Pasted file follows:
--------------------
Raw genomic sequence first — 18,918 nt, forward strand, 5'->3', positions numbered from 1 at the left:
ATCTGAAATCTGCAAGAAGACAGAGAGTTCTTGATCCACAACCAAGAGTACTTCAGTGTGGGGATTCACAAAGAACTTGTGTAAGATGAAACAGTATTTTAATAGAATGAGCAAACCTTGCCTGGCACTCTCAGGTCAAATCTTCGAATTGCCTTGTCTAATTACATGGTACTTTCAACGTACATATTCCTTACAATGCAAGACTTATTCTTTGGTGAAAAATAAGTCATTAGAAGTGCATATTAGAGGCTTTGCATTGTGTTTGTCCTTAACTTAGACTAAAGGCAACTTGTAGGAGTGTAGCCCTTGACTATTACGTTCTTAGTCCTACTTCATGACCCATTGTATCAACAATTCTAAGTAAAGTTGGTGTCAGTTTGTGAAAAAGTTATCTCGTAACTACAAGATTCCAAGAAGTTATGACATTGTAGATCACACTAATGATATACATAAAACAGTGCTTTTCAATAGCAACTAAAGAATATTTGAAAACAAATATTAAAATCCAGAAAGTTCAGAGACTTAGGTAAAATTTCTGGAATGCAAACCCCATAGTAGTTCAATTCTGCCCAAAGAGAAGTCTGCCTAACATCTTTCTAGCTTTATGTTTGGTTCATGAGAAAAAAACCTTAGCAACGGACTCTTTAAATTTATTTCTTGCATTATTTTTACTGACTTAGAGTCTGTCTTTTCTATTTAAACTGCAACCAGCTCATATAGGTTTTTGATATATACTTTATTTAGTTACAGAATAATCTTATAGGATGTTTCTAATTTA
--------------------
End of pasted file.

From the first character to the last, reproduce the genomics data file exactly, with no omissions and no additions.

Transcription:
Raw genomic sequence first — 18,918 nt, forward strand, 5'->3', positions numbered from 1 at the left:
ATCTGAAATCTGCAAGAAGACAGAGAGTTCTTGATCCACAACCAAGAGTACTTCAGTGTGGGGATTCACAAAGAACTTGTGTAAGATGAAACAGTATTTTAATAGAATGAGCAAACCTTGCCTGGCACTCTCAGGTCAAATCTTCGAATTGCCTTGTCTAATTACATGGTACTTTCAACGTACATATTCCTTACAATGCAAGACTTATTCTTTGGTGAAAAATAAGTCATTAGAAGTGCATATTAGAGGCTTTGCATTGTGTTTGTCCTTAACTTAGACTAAAGGCAACTTGTAGGAGTGTAGCCCTTGACTATTACGTTCTTAGTCCTACTTCATGACCCATTGTATCAACAATTCTAAGTAAAGTTGGTGTCAGTTTGTGAAAAAGTTATCTCGTAACTACAAGATTCCAAGAAGTTATGACATTGTAGATCACACTAATGATATACATAAAACAGTGCTTTTCAATAGCAACTAAAGAATATTTGAAAACAAATATTAAAATCCAGAAAGTTCAGAGACTTAGGTAAAATTTCTGGAATGCAAACCCCATAGTAGTTCAATTCTGCCCAAAGAGAAGTCTGCCTAACATCTTTCTAGCTTTATGTTTGGTTCATGAGAAAAAAACCTTAGCAACGGACTCTTTAAATTTATTTCTTGCATTATTTTTACTGACTTAGAGTCTGTCTTTTCTATTTAAACTGCAACCAGCTCATATAGGTTTTTGATATATACTTTATTTAGTTACAGAATAATCTTATAGGATGTTTCTAATTTA